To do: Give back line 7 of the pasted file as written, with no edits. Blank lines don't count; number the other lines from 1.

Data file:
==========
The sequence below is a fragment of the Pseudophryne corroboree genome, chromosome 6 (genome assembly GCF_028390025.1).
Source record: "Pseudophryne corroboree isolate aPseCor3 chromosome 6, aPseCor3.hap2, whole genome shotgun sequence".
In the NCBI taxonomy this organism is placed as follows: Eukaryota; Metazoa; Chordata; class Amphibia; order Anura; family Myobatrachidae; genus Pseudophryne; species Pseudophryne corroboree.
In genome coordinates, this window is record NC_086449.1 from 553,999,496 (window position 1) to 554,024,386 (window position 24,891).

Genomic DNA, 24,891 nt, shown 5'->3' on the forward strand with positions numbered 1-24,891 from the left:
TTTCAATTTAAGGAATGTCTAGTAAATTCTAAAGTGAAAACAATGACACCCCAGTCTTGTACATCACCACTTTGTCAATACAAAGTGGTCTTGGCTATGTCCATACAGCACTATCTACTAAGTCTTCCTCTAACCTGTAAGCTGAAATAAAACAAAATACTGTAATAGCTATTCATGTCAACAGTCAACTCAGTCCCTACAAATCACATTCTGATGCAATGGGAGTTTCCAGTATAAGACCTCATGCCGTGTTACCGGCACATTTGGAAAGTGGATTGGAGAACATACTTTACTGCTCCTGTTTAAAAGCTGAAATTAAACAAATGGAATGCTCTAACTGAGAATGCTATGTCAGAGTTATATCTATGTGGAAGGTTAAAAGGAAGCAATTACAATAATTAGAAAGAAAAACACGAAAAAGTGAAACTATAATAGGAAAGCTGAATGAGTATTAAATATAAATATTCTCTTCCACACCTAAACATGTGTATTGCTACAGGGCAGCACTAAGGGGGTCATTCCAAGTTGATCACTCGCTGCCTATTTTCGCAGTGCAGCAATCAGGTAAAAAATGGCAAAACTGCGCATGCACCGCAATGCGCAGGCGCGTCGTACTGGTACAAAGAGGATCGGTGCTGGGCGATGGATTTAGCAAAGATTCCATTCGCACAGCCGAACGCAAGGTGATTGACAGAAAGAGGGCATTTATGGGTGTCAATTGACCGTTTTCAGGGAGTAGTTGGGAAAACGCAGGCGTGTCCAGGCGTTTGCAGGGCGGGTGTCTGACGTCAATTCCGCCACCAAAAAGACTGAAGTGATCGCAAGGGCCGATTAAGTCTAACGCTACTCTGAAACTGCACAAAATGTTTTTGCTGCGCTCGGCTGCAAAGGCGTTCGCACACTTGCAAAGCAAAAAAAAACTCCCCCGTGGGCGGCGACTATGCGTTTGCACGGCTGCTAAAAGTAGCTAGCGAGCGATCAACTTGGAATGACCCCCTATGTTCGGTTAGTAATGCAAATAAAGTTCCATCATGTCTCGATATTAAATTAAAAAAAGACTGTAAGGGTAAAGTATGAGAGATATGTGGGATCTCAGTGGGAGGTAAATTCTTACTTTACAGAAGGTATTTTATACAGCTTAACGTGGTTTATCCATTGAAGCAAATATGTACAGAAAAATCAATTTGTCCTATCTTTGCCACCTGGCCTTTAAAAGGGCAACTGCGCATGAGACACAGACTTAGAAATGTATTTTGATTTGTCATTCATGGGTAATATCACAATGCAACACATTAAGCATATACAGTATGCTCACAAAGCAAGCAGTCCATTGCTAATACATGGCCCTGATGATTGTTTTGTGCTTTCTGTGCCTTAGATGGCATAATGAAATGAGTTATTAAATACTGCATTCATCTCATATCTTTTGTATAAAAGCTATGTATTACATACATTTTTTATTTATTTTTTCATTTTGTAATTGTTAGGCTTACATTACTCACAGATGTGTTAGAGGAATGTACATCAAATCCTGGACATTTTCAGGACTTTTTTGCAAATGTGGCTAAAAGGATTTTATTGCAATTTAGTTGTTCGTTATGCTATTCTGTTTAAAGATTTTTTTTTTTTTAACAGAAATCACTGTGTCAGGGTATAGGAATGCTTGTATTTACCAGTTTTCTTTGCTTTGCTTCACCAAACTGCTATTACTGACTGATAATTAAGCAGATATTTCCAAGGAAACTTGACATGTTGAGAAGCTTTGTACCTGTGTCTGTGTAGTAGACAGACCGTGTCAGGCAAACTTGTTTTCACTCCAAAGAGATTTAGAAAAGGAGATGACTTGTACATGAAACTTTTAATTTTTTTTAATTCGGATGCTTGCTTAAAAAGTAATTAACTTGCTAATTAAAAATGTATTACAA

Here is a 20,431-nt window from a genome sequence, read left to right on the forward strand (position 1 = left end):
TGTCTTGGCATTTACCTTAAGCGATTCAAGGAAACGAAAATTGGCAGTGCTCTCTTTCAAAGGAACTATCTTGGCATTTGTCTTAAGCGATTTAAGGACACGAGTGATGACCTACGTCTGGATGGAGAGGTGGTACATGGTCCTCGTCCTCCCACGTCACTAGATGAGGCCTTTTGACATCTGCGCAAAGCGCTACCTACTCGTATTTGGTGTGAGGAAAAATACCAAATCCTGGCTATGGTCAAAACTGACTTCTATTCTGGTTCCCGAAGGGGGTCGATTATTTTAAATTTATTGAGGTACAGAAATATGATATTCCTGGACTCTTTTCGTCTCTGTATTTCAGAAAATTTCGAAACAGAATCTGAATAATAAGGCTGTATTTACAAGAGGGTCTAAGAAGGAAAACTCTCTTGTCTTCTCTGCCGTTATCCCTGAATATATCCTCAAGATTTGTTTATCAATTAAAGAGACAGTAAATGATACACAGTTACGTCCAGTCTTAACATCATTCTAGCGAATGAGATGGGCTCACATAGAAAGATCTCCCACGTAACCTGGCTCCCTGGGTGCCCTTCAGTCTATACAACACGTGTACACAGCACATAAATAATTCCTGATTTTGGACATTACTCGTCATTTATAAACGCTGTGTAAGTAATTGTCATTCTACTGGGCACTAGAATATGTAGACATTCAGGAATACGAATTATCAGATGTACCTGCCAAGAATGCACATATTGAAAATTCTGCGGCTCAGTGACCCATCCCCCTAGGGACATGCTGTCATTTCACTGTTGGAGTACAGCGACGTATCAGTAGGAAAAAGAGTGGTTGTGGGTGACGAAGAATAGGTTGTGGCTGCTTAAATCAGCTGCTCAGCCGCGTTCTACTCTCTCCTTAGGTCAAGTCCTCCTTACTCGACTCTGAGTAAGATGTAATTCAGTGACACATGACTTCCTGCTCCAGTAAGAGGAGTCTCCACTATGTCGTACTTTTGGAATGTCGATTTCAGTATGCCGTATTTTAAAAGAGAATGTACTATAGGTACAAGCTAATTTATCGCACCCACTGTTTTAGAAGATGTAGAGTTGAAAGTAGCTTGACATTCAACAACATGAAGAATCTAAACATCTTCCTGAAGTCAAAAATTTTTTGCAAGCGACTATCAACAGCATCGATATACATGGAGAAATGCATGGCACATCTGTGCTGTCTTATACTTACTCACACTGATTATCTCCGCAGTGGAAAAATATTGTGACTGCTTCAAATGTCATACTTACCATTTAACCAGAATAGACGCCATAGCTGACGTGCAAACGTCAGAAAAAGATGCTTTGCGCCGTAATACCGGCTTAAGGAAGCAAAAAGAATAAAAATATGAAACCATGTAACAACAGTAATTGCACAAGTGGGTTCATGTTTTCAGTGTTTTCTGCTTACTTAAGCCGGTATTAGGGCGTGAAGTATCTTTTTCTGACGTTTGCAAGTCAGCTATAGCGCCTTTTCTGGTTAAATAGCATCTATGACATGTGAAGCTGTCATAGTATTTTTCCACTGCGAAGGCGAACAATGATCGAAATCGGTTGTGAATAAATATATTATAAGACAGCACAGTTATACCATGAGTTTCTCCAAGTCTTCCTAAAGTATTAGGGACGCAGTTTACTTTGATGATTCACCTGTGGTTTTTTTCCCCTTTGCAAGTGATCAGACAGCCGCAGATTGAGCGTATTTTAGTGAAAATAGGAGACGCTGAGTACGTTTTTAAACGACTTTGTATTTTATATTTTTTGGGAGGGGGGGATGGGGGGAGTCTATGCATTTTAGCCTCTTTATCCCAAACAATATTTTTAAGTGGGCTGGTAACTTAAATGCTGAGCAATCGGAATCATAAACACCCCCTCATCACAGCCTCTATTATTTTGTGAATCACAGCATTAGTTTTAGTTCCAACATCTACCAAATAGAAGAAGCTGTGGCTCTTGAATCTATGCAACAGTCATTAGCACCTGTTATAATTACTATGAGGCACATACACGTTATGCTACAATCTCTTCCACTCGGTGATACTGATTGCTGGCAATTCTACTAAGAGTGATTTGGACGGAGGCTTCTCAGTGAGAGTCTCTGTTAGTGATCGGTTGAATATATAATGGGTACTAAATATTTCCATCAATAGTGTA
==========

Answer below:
Here is a 20,431-nt window from a genome sequence, read left to right on the forward strand (position 1 = left end):